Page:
Local Commentary

Our Man in Arlington

The Civil War brought more action, danger and death to Arlington than is commonly believed.

So said historian and reenactor Peter Vaselopulos, speaking to Encore Learning enthusiasts at Arlington Central Library Jan. 27. His talk on “Arlington’s Little War” brought context to Union and Confederate troop movements and skirmishes in neighborhoods where we current-day suburbanites commute and shop.

Arlington contained strategic heights (Arlington House), a railroad and vulnerable Potomac bridges, explained Vaselopulos, a longtime Arlingtonian who by day is an executive for the U.S. Agency for Global Media. The federals’ construction of 22 forts by war’s end made “Arlington the most fortified piece of land in the world,” he said. Arlington also hosted breakthroughs in the telegraph and intelligence via hot air balloon.

There were also armed clashes. A key unit was the Union’s New York 23rd Volunteer Regiment (whose uniform Vaselopulos wore during his talk) based in the railroad hub of Elmira. They had come south to the District of Columbia in spring 1861 just after Arlingtonian Robert E. Lee was summoned downtown and made his fateful decision to fight for the South. “Lee knew he had to find a new place to live,” the historian noted. Lincoln kept the 23rd idle because Virginia itself had not yet voted for secession. That occurred May 23, with most in the Arlington area voting no. Our farmer’s markets were in the District, not Richmond, and “they knew where their bread was buttered,” Vaselopulos said. On May 24, Union troops occupied Arlington Heights.

“Lincoln needed 75,000 volunteers” to defend against a siege of Washington, but he had raised an army only for the three months the war was expected to last, the historian said. Arlington became the scene of exhausting training, for calvary and infantry. The soldiers came “through Rosslyn and spent the first night near Clarendon,” Vaselopulos said. Others camped near Carlin Springs and, later, what is now Bluemont Park. On June 1, a skirmish erupted at Arlington Mill, near today’s 7-Eleven at Columbia Pike and S. Dinwiddie St. (The county erected an historical sign there in 2017, aided by Vaselopulos.)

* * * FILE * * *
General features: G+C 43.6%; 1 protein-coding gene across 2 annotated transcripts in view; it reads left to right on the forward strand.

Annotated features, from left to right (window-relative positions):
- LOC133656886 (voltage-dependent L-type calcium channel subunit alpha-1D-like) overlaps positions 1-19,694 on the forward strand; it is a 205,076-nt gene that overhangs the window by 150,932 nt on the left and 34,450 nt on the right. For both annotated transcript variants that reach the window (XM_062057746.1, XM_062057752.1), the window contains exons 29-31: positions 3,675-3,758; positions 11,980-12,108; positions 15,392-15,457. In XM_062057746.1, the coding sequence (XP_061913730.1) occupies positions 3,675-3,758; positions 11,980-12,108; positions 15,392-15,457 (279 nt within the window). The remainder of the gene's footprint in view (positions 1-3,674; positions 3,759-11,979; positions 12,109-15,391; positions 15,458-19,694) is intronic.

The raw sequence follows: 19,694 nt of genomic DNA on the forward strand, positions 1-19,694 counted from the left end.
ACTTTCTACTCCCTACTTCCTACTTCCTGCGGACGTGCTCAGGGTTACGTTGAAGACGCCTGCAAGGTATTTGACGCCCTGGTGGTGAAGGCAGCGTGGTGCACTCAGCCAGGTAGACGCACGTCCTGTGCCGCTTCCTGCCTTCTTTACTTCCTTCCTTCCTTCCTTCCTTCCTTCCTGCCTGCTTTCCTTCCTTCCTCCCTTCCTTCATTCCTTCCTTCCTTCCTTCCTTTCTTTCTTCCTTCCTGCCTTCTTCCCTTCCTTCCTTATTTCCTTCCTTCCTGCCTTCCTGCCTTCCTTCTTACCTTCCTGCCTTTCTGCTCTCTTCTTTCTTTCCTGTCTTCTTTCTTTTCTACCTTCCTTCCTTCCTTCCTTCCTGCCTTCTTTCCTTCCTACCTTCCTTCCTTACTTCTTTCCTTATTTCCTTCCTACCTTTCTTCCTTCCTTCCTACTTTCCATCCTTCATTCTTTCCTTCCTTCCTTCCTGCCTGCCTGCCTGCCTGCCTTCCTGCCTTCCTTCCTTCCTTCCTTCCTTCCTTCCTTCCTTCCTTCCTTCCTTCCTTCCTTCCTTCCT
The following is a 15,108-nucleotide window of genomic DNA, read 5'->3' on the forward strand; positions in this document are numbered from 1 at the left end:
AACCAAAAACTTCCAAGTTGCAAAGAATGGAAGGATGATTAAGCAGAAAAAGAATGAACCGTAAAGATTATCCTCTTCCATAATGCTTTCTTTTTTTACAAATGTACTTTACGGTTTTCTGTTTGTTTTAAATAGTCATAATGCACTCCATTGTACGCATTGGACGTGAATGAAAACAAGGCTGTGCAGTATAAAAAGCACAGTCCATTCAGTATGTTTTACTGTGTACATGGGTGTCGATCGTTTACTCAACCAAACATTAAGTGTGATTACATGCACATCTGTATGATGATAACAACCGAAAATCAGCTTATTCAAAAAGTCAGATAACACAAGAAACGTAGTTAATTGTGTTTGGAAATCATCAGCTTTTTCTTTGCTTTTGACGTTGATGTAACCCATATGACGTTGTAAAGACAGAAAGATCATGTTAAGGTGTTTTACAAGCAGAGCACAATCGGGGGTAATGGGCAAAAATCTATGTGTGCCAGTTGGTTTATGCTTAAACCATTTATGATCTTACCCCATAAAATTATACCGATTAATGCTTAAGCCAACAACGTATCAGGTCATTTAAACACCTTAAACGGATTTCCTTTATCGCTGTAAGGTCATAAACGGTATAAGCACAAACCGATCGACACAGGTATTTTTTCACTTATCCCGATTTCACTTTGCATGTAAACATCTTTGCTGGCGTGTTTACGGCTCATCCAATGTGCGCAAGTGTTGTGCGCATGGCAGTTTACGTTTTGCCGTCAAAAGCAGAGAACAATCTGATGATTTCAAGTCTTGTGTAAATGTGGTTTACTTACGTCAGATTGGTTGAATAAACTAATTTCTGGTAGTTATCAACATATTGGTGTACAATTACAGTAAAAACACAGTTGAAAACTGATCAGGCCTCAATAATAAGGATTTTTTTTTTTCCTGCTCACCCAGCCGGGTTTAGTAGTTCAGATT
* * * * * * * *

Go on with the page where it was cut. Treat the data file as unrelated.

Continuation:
Troops also used Columbia Pike on their two-day march to the July 21 Battle of Bull Run. Following that surprising Confederate triumph, Rebel troops approached the Federal capital. “If they had taken Arlington Heights, Lincoln would have had to skedaddle,” Vaselopulos said.

Of 20,000 rebels in the region commanded by P.G.T. Beauregard, J.E.B. Stuart and James Longstreet, some by the end of summer penetrated to Halls Hill and Upton Hill along Four Mile Run. Vaselpulos focused on the undersung “Skirmish Near Balls Cross Roads” of Aug. 27, citing New York Times reporting and soldier diaries. Union cavalry were sent into thick woods seeking stragglers from Bull Run. The 400 Union troops confronting 600 Confederates had orders to make contact but not to try to win. For two hours beginning at 2 p.m., the two engaged in small arms fire. The Rebels (about where Ashlawn School is now) held their ground. So they could claim they won the skirmish despite 11 dead versus only “several” Union deaths.

In late September, the Confederates withdrew, and Gen. George McClellan marched up Upton Hill, where Yankees discovered the Rebels’ fake “Quaker cannon” (you can see replicas there). Arlington’s legacy, Vaselopulos said, “is the building of the Army of the Potomac.”


Washington Golf and Country Club, after nearly 80 years, still displays the framed program from the birthday celebration it hosted for President Franklin Roosevelt.

The date was Jan. 30, 1941; the music by Phil Lampkin and His Dance Orchestra; the beneficiary of proceeds the National Foundation for Infantile Paralysis.

Cross-grain sponsors included the Chamber of Commerce, the Rotary Club and the Arlington County Women’s Democratic Club. Organizers included sheriff (and high school basketball coach) J. Elwood Clements, Mrs. Crandall Mackay and Mr. and Mrs. Edmund Campbell (he the civil rights attorney, she Elizabeth, the future founder of WETA.)

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